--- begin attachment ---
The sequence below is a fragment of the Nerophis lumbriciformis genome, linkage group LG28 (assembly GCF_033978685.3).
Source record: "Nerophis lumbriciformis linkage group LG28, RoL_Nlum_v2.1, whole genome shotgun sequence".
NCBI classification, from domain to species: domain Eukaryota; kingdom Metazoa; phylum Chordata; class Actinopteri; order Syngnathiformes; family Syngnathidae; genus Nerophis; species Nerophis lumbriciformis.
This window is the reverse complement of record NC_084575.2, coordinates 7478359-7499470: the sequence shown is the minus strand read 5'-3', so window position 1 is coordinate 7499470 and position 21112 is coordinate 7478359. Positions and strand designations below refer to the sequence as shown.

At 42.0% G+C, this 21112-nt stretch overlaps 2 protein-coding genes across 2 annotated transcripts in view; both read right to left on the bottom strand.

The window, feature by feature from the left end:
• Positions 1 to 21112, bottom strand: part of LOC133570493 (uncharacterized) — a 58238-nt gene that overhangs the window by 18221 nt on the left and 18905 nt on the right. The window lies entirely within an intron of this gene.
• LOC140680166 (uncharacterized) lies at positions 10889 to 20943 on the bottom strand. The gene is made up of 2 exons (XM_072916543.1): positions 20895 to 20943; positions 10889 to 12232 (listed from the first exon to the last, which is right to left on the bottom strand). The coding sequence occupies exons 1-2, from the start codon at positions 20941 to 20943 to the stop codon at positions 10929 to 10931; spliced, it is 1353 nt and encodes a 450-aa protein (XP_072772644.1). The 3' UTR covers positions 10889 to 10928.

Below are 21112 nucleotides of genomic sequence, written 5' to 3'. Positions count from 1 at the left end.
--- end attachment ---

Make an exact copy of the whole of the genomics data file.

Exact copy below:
The sequence below is a fragment of the Nerophis lumbriciformis genome, linkage group LG28 (assembly GCF_033978685.3).
Source record: "Nerophis lumbriciformis linkage group LG28, RoL_Nlum_v2.1, whole genome shotgun sequence".
NCBI classification, from domain to species: domain Eukaryota; kingdom Metazoa; phylum Chordata; class Actinopteri; order Syngnathiformes; family Syngnathidae; genus Nerophis; species Nerophis lumbriciformis.
This window is the reverse complement of record NC_084575.2, coordinates 7478359-7499470: the sequence shown is the minus strand read 5'-3', so window position 1 is coordinate 7499470 and position 21112 is coordinate 7478359. Positions and strand designations below refer to the sequence as shown.

At 42.0% G+C, this 21112-nt stretch overlaps 2 protein-coding genes across 2 annotated transcripts in view; both read right to left on the bottom strand.

The window, feature by feature from the left end:
• Positions 1 to 21112, bottom strand: part of LOC133570493 (uncharacterized) — a 58238-nt gene that overhangs the window by 18221 nt on the left and 18905 nt on the right. The window lies entirely within an intron of this gene.
• LOC140680166 (uncharacterized) lies at positions 10889 to 20943 on the bottom strand. The gene is made up of 2 exons (XM_072916543.1): positions 20895 to 20943; positions 10889 to 12232 (listed from the first exon to the last, which is right to left on the bottom strand). The coding sequence occupies exons 1-2, from the start codon at positions 20941 to 20943 to the stop codon at positions 10929 to 10931; spliced, it is 1353 nt and encodes a 450-aa protein (XP_072772644.1). The 3' UTR covers positions 10889 to 10928.

Below are 21112 nucleotides of genomic sequence, written 5' to 3'. Positions count from 1 at the left end.